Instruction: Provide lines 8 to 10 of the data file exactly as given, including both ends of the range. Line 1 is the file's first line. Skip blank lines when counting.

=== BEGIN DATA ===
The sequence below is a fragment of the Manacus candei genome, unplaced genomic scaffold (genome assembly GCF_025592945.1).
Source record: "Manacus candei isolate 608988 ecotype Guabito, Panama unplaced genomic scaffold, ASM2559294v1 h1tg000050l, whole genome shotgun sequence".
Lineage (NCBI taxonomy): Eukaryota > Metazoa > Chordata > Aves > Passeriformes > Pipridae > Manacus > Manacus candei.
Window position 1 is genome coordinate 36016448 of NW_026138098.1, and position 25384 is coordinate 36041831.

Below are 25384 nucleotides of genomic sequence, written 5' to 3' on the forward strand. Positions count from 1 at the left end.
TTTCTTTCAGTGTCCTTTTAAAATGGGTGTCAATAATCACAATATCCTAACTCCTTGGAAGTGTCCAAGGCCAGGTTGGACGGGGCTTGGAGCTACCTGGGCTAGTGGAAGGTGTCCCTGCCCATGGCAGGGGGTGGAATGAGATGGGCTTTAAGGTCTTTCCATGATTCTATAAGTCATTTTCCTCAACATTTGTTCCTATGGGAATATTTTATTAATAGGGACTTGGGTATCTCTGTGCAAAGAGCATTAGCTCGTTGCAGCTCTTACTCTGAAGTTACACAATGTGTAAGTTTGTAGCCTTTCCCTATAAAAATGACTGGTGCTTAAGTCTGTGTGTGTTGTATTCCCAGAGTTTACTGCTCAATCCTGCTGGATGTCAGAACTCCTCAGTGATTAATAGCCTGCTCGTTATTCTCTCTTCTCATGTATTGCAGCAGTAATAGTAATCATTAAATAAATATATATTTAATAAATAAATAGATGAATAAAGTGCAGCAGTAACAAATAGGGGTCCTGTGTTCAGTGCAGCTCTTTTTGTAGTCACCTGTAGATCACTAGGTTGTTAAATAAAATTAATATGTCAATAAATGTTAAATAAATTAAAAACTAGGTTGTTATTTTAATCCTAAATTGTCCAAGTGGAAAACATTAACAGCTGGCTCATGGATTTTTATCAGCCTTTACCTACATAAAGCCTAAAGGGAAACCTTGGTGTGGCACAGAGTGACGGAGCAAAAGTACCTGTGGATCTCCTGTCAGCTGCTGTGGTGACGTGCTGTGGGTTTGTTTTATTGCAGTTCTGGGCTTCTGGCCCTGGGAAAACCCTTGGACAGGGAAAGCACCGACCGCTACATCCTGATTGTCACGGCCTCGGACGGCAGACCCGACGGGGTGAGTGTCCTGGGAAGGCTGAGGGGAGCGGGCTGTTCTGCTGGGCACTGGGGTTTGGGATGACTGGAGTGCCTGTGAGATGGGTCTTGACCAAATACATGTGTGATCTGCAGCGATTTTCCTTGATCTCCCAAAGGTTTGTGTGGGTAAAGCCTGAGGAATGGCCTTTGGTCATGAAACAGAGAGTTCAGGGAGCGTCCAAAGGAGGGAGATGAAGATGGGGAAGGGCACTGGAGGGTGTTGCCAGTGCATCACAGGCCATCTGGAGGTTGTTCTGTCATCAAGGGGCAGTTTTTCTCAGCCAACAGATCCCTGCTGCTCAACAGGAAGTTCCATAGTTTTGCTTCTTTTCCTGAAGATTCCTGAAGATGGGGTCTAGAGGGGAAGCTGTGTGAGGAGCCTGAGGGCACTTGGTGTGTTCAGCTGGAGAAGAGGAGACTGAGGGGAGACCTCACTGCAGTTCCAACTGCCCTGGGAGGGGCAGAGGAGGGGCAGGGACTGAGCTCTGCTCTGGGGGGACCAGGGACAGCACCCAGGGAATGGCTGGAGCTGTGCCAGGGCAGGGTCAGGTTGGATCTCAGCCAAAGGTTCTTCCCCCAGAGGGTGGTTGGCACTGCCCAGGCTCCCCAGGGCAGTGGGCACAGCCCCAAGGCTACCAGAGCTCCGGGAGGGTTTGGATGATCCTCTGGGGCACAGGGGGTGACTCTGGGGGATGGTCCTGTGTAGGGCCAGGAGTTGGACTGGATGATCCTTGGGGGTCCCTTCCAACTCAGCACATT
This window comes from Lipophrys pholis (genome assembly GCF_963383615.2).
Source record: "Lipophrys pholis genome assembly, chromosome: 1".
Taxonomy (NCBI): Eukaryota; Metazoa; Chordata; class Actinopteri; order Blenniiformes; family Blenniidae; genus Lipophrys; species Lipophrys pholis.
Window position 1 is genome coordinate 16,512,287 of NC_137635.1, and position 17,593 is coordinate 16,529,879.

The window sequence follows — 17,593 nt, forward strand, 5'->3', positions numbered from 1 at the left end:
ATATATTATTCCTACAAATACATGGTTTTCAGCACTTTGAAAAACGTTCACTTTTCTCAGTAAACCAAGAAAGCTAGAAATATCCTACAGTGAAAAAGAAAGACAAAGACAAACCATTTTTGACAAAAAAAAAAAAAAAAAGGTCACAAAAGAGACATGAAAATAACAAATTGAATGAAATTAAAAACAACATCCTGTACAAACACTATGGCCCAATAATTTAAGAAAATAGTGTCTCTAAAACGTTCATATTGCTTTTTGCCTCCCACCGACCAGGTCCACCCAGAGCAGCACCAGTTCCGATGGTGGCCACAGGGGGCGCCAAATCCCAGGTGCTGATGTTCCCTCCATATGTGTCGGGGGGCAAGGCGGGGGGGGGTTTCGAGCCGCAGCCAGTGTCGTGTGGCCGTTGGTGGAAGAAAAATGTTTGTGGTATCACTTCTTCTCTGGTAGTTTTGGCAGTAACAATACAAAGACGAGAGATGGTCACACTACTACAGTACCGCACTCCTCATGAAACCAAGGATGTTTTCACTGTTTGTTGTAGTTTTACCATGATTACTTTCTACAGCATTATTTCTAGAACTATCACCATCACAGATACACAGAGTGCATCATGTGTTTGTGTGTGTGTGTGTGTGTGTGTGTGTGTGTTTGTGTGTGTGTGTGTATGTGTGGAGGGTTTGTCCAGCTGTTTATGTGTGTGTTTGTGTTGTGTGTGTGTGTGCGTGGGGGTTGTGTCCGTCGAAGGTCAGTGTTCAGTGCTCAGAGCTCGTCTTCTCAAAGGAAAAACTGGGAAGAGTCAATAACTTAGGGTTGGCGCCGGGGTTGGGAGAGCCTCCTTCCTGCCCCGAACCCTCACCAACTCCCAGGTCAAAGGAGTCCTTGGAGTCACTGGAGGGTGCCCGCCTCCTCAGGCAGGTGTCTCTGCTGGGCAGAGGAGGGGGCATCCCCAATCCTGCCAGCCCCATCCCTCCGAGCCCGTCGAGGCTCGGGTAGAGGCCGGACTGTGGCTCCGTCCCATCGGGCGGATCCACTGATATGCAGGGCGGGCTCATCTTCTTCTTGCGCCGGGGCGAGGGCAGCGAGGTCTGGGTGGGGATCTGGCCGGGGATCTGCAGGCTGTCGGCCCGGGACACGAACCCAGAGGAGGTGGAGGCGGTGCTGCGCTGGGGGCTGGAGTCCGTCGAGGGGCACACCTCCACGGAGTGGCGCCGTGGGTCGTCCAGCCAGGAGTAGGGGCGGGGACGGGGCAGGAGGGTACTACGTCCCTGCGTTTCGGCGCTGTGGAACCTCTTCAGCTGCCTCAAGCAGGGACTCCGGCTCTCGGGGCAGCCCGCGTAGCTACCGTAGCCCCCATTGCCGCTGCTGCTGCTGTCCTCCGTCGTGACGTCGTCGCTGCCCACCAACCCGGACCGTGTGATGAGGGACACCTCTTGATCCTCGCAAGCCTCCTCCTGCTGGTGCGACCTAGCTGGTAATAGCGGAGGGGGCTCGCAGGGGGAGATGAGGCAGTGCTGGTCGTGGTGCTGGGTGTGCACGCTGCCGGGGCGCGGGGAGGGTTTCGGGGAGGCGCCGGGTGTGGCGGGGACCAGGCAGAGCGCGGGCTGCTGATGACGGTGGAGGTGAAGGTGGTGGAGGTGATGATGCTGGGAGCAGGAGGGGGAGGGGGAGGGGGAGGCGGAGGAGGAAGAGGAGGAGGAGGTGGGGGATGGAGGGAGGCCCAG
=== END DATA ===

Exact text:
Source record: "Lipophrys pholis genome assembly, chromosome: 1".
Taxonomy (NCBI): Eukaryota; Metazoa; Chordata; class Actinopteri; order Blenniiformes; family Blenniidae; genus Lipophrys; species Lipophrys pholis.
Window position 1 is genome coordinate 16,512,287 of NC_137635.1, and position 17,593 is coordinate 16,529,879.